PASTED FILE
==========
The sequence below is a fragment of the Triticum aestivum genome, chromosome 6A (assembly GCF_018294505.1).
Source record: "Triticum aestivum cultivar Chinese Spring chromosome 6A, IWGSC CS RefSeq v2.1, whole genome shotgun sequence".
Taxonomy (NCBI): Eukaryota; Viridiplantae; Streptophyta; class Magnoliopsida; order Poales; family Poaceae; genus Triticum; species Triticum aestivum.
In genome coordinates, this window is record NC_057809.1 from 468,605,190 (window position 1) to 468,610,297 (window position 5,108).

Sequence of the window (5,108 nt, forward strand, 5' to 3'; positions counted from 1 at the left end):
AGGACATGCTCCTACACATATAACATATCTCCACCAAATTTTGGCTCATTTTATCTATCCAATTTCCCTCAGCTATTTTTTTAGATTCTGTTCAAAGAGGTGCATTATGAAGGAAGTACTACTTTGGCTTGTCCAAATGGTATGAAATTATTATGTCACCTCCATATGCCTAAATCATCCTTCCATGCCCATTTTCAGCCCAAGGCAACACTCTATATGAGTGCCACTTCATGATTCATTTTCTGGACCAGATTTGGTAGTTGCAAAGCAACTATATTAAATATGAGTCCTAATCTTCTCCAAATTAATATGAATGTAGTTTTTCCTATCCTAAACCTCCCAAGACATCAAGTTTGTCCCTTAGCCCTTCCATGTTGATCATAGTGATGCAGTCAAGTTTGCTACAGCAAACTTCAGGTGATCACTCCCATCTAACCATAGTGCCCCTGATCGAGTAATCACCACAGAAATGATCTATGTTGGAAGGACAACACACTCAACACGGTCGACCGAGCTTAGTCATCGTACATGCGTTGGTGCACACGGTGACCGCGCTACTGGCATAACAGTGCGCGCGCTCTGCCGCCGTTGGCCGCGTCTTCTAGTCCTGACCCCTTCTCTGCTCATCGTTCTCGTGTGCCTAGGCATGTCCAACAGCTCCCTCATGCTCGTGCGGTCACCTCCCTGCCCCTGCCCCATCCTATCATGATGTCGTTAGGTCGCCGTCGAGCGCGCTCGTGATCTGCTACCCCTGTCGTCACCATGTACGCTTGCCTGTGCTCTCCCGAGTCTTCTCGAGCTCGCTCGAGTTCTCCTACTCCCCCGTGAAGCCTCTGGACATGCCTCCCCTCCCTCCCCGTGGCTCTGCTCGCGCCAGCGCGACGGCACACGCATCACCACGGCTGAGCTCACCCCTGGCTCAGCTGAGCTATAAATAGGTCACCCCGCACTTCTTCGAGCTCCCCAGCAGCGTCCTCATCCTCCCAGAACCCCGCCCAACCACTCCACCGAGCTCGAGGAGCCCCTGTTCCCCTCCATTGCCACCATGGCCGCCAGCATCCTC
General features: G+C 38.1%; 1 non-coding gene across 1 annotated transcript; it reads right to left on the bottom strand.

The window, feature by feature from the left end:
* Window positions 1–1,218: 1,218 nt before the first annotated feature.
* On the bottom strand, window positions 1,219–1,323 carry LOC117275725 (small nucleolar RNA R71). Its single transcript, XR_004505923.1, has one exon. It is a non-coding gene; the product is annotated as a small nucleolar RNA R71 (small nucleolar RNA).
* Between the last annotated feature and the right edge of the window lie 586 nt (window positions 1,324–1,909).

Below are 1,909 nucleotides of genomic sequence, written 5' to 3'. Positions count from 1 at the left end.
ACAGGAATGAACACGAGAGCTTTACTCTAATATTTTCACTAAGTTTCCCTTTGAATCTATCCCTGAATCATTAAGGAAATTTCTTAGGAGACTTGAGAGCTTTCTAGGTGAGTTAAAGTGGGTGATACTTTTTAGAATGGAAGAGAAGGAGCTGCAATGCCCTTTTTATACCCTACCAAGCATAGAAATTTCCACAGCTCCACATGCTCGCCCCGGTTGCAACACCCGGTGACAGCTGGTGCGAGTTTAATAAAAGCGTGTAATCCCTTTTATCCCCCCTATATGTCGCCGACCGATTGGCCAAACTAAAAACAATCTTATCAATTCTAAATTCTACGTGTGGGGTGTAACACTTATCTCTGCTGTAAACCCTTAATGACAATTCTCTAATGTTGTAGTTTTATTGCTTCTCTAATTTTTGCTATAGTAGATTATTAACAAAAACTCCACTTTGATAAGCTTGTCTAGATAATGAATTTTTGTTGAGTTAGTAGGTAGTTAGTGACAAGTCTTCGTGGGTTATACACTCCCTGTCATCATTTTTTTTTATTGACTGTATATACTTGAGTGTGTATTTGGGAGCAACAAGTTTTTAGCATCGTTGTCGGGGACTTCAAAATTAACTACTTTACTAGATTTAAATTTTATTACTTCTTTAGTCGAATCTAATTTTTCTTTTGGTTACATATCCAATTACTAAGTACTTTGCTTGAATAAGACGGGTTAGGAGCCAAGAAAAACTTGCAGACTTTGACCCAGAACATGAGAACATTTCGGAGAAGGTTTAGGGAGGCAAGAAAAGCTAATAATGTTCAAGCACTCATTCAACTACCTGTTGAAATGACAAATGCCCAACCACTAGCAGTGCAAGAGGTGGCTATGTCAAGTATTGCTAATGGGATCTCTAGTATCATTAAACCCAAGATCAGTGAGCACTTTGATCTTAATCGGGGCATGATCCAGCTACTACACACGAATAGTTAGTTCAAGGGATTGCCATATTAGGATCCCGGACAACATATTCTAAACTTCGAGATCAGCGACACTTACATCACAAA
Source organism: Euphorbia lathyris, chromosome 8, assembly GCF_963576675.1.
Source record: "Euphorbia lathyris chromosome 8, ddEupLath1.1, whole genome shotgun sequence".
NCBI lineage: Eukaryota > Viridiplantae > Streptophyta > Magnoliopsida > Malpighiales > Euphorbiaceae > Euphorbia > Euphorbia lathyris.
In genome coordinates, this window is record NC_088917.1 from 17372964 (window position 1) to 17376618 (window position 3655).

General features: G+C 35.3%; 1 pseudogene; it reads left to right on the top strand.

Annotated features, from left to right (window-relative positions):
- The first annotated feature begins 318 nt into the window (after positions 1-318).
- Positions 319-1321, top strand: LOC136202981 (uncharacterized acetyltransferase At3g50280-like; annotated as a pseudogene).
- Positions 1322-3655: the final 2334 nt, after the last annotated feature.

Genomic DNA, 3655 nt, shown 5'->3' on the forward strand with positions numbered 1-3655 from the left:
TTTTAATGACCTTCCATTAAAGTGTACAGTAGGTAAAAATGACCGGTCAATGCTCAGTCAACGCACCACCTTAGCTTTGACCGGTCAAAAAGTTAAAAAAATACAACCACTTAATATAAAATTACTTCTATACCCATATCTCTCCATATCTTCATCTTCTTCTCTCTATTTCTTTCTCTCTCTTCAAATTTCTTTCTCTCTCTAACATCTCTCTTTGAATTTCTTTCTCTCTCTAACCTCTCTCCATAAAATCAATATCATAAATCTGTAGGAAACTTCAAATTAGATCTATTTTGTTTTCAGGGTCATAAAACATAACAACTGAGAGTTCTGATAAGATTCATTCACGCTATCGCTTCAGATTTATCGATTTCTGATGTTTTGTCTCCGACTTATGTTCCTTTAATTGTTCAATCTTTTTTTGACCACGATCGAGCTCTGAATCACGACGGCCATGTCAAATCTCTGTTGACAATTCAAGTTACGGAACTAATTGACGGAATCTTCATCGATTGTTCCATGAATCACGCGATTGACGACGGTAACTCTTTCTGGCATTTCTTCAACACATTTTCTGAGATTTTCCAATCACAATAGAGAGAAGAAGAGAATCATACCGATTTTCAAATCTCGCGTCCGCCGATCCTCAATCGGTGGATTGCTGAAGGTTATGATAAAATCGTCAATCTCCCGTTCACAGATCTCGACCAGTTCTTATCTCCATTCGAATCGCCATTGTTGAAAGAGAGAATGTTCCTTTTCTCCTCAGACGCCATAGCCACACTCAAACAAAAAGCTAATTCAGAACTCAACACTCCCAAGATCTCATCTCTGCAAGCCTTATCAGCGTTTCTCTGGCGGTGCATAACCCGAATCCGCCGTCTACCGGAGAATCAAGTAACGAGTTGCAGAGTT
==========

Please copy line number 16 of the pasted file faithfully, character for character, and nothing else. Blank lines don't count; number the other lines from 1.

NCBI lineage: Eukaryota > Viridiplantae > Streptophyta > Magnoliopsida > Malpighiales > Euphorbiaceae > Euphorbia > Euphorbia lathyris.